Platini admits ‘skulduggery’ to rig 1998 World Cup draw
By Philippe GRELARD
Disgraced Michel Platini has sensationally admitted to a “little skulduggery” in rigging the draw to ensure Brazil and France could not meet until the final of the 1998 World Cup, where he was organising committee president.
“We organised the schedule so, if we finished first in our group and Brazil first in theirs, the teams could not meet before the final,” France great Platini told Radio Bleu Sport in an interview to be broadcast on Sunday, highlights of which the station tweeted on Friday.
The revelation comes at a time when Platini is banned from football for receiving a “disloyal payment” of two million Swiss francs (1.7 million euros, $2 million) when he was head of UEFA from disgraced former FIFA president Sepp Blatter.
The draw took place in Marseille on December 4, 1997 and was presided over by FIFA’s then-general secretary: Blatter.
“Look, we were at home, you have to make the most of things, we weren’t going to go through the bother of six years organising the World Cup if we could not pull off a few little tricks,” said Platini, a former midfield star for Saint Etienne, Juventus and France. “Do you think other hosts didn’t do the same at their World Cups?”
A France-Brazil final “was everyone’s dream”, said Platini.
Brazil were placed in Group A and France in Group C, ensuring they wouldn’t meet until the final, as long as both won their group.
– ‘European conspiracy’ –
Not everyone was happy with the fairly transparent plan, though.
At the time, the selection process of top seeds for the eight groups had provoked accusations of a “European conspiracy” by then-Brazil coach Mario Zagallo.
Following frantic negotiations behind the scenes, six European countries and two South Americans — Brazil and Argentina — were picked, with Africans Nigeria missing out.
Ahead of the draw, Zagallo had complained that French organisers would “do everything to ensure Brazil are not world champions”, insisting the seeding process was fixed to ensure the Selecao would face two European sides in the group stages: they drew Norway and Scotland, as well as Morocco — a fairly easy draw by anyone’s standards.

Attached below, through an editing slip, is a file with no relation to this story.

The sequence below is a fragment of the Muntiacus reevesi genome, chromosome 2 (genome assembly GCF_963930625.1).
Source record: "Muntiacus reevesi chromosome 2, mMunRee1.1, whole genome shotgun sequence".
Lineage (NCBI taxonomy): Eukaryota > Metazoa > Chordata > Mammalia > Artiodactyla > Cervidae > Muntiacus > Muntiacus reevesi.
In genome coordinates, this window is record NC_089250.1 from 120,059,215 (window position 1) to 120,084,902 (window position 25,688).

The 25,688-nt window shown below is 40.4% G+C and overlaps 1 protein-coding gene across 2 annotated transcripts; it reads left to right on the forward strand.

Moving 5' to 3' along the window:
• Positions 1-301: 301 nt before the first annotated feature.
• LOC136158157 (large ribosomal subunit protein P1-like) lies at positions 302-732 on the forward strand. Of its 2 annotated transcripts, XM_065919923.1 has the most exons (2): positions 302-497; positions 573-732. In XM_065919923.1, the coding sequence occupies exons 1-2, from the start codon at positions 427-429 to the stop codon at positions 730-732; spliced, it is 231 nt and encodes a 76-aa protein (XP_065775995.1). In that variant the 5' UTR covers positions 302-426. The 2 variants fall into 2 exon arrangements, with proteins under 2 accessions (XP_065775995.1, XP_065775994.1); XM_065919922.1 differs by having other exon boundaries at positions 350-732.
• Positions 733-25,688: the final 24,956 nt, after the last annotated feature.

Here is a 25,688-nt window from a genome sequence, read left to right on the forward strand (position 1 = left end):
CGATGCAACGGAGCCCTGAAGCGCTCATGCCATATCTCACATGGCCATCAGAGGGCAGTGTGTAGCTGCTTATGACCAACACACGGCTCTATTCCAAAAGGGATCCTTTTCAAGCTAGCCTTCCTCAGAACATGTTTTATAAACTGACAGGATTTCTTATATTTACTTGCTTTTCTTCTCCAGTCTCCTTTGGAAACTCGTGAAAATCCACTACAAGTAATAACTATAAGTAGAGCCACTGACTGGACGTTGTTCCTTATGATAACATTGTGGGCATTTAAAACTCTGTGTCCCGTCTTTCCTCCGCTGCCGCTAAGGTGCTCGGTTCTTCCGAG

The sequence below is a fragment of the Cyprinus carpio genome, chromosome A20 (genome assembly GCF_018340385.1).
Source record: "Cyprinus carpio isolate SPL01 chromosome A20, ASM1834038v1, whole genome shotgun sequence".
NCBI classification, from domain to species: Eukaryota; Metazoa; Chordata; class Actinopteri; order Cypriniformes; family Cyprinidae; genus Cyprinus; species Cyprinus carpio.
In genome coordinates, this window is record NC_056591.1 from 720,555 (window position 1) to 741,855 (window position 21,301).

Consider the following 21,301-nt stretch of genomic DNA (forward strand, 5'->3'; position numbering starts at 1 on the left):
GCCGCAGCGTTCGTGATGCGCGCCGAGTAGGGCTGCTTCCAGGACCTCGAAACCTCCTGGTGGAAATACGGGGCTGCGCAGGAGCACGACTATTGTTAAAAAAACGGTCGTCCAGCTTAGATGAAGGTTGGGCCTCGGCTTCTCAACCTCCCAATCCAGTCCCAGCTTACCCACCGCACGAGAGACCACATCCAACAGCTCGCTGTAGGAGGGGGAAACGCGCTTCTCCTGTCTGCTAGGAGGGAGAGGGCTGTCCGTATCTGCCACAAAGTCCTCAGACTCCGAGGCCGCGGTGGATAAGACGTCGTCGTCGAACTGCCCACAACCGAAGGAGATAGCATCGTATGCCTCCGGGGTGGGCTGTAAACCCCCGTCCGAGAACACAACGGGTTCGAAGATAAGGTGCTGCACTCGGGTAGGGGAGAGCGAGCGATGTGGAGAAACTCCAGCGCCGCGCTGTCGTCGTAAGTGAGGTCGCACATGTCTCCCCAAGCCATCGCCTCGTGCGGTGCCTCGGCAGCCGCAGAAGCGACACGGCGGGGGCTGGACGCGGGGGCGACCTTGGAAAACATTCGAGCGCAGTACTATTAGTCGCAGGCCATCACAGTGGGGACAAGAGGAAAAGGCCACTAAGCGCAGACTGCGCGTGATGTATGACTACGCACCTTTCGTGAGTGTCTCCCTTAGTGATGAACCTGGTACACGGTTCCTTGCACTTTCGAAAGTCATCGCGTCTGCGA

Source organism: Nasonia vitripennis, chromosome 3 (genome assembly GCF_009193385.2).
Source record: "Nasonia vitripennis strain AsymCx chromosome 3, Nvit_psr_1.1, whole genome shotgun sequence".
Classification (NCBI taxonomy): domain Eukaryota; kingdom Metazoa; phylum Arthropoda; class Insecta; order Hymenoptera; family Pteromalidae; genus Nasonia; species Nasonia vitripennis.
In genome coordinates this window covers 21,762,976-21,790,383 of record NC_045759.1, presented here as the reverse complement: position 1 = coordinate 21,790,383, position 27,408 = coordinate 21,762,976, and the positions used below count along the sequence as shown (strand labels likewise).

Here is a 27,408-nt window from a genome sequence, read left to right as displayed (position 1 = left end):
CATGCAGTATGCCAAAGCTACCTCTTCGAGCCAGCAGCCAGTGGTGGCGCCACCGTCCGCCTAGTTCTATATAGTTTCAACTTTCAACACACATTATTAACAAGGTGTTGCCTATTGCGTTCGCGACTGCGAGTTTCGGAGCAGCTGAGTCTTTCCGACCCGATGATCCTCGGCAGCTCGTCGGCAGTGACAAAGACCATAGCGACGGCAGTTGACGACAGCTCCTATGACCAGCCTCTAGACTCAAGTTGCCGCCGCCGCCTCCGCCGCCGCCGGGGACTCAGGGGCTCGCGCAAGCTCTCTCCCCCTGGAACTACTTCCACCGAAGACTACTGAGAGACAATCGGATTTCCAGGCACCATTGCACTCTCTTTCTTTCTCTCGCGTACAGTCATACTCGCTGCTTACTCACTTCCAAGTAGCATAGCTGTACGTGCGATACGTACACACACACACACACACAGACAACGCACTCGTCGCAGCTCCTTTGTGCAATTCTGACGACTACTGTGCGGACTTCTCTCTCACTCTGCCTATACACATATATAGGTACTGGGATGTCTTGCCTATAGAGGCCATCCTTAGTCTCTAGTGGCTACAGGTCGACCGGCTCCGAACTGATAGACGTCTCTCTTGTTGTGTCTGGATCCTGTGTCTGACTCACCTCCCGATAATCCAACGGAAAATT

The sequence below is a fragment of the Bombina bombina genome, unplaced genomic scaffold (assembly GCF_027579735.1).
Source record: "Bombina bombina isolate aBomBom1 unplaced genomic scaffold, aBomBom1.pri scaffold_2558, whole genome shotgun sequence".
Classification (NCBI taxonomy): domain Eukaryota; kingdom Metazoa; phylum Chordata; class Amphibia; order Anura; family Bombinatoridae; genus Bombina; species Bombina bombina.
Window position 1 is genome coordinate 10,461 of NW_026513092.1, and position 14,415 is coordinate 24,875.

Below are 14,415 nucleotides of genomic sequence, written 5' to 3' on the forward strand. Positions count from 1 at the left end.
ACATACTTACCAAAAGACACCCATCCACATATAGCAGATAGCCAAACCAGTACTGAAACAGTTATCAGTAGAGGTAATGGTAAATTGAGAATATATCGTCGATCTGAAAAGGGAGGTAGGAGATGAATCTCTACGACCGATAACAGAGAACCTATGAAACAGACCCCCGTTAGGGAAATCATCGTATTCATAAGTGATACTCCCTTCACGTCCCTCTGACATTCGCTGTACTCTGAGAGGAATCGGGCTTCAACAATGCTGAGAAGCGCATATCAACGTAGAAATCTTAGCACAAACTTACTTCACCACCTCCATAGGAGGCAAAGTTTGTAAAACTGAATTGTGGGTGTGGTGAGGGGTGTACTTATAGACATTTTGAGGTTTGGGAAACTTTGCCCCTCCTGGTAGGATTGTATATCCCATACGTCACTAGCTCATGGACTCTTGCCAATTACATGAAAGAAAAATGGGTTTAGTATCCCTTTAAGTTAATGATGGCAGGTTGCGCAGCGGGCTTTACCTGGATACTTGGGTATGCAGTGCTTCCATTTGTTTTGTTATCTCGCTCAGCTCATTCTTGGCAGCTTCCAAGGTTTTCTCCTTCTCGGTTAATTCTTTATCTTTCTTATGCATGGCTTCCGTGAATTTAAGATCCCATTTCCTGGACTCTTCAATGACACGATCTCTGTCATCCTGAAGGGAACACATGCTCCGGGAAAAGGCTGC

But their bitter rivals Argentina drew the only group with just one European team, Croatia, as well as Jamaica and Japan.
France got Denmark, South Africa and Saudi Arabia, finished top and then beat Paraguay, Italy (on penalties) and Croatia on route to the final, playing both their quarter-final and semi-final at the Stade de France national stadium where the title-decider would also be held.
Brazil won their group and beat Chile, Denmark and the Netherlands (on penalties) before losing the final 3-0 to France.
While teams had been allocated to specific groups at previous tournaments, it had typically been to keep apart countries from the same continental federation.
At Italia 1990, when there were just 24 teams in six groups of four, the top seeds were assigned in an way that kept Italy in Rome and had the added bonus for organisers that England, and their notorious fans, were isolated on Sardinia.
England were placed in the “London group” at both the 1966 World Cup and Euro 96, ensuring they would play all their games at Wembley.